I turned back to Betty and asked her which definition she had in mind when she said she knew hundreds of residents who supported wilderness. “The definition in the law,” she replied. Then I asked Jeff, and he replied, “the pristine wilderness.” I followed up with him and asked, “do you think that residents support the designation of areas in which no motor vehicles are allowed?” “Yes,” he replied. I paused and then remarked, “So hurtful words were spoken because there were different meanings in use for the same term.” I paused for a long time, resisting the temptation to ask Jeff if he wanted to apologize, and hoping that he would, but none was forthcoming.

I felt good that I intervened immediately before there was any escalation in this potentially volatile situation. Also, I felt I had done an outstanding job in diagnosing a potential source of miscommunication, the meaning attached to the word wilderness, and I turned out to be correct. Nonetheless I felt that I failed to adequately address the basic violation of the ground rule, nor did I help the group deal with it emotionally. In a way, by dealing with the conflict substantively I undermined the ability of the group to deal with it interpersonally.

Professor Russell Martin drilled into me as an undergraduate, “meanings are in people not in words.” When there is conflict ascertain if it is genuine, or based on miscommunication. If the conflict involves the use of a particular word or phrase, define it; to avoid the misconceptions that are created when multiple meanings are inferred from the same word, stop using the word and instead use its longer definitions.

© 2000 Sandor Schuman. Permission is granted to use or adapt this story so long as the title above is used and attribution is given to the author. For suggestions on how to use stories like this in training workshops, see my post on Stop Action Storytelling.

The Unaccustomed Participant

I never knew who this guy was, but even before the meeting started he sought me out. Undoubtedly he had just arrived from the airport for this big meeting we were running for the Federal Emergency Management Agency on the Great Flood of '93, when the Mississippi overflowed its banks for months. He walked right up to me, a mass of curly black hair, green-canvas backpack slung over one shoulder. He extended his hand, not to shake mine, but to push a computer disk in my face. “This is my recommendation,” he said, “I need to print this out.”

I was taken aback. Perhaps he didn't understand how these meetings worked. I explained, “We're not ready for recommendations yet. We have 150 experts coming here from all over the country. This afternoon we'll start our bus tour, visiting various disaster sites to learn the specifics of this situation. Tomorrow we'll return here and split up into eight different work groups, each focusing on a different problem area. The day after we'll develop consensus recommendations. Recommendations before we even get started would be premature.” Frustrated, he turned away.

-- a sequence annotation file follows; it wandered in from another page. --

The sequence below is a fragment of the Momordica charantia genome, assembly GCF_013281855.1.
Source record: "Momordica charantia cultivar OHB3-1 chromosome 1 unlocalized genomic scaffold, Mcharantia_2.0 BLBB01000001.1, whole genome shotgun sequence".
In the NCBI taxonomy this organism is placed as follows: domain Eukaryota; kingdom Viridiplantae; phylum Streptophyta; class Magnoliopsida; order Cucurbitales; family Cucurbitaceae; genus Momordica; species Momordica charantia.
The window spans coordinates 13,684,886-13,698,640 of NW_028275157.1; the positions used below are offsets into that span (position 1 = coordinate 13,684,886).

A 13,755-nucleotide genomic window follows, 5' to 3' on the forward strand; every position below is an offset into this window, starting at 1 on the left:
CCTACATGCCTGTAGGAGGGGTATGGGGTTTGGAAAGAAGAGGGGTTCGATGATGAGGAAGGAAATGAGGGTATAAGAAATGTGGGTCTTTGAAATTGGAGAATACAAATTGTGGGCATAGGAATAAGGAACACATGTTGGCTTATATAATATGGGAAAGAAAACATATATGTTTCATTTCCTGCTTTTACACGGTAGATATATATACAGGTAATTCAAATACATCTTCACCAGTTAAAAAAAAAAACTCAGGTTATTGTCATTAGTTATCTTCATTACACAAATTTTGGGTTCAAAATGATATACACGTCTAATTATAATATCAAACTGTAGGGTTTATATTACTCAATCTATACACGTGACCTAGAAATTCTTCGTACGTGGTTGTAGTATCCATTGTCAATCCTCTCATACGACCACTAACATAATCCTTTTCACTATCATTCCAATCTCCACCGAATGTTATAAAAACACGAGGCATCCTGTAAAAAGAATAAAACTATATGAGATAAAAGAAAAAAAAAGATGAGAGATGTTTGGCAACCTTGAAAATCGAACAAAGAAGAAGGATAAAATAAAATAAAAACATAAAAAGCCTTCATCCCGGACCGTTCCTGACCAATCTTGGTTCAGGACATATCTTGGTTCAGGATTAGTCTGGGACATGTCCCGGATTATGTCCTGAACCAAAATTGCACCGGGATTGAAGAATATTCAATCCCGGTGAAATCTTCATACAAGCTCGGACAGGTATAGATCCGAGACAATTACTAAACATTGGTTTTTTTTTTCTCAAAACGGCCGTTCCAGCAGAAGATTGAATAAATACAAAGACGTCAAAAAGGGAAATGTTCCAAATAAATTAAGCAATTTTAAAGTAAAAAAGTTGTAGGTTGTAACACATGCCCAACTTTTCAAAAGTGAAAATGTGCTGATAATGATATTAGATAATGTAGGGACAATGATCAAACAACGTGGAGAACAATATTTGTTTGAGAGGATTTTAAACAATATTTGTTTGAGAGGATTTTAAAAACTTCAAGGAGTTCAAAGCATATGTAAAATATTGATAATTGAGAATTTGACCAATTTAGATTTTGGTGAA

The participants toured agricultural lands that had been flooded, levies that had been breached, buildings whose ground floors were filled with mud left by receding waters, whole villages that had been submerged. They returned to the Hazard Mitigation Conference with a first-hand understanding of the disaster far deeper than one gained by reading the newspaper or watching television news reports. They set to work in their groups, following the detailed procedure we had laid out for analyzing the problems and developing recommendations. Each group had it own facilitator, and they came to me if they ran into any problems.

It wasn't long before one of the facilitators came to me during a coffee break. “There's one guy in my group who is a real pain,” she said. “He doesn't seem to understand the process; he's very impatient. Could you talk to him? He's that guy over there with the curly black hair and the backpack.”

I talked to him again. I assured him that he would be able to present his recommendation, but that he had to work with the rest of his group. The others were perhaps not as far along in their thinking as he was and he had to work with them. He appeared to calm down.

I heard from that facilitator many times during the conference, sharing with me her frustrations with this participant. Finally, she reported with some relief that the whole group was fed up with this guy's quirky and disruptive behavior, that he was a real – let me say – “unaccustomed participant,” and that they were just ignoring him.

Ultimately each group developed a series of recommendations, posted on the walls of its work area on flip chart paper. In the next stage, each group visited each of the other seven groups. They could comment on the other groups' recommendations and even add new ones if they thought a particular idea had been omitted. It was only at this stage that our “unaccustomed participant” – rejected by his own group, but persistent nonetheless – conformed to our procedure and wrote his recommendation on a sheet of flip chart paper and posted it on the wall with the others.

The final step involved the assessment of priorities. There were a couple of hundred recommendations, and we asked the participants to choose twenty that were most important. Each participant received twenty sticky dots – half-inch self-adhesive paper circles – and they could wander around the conference floor, visiting each group's recommendations, putting a sticky dot on each of the twenty recommendations that they felt were most important.

We counted up the sticky dots and arranged the recommendations in priority order. The participants came together in one large group and reviewed the results – the top recommendations plastered all over the front wall. There was general affirmation that these were the most important recommendations. Various individuals offered summary comments and closing insights. Then everyone went back to the airport, to their home base.

Afterwards, the troubled facilitator with the “unaccustomed participant” approached me. “Did you notice the recommendation at the top of the list, the one with the most votes?” “Yes,” I replied, “it's a great recommendation. It gets to the very heart of the problem; among all the recommendations it's the only one that presents a long-term strategy for the prevention of great floods like this one. That recommendation came from your group, didn't it?” “Yes, and no,” she replied. “That recommendation came from the man with the curly black hair and the backpack.”

© 2000 Sandor Schuman. Permission is granted to use this story so long as the title above is used and attribution is given to the author. For suggestions on how to use stories like this in training workshops, see my post on Stop Action Storytelling.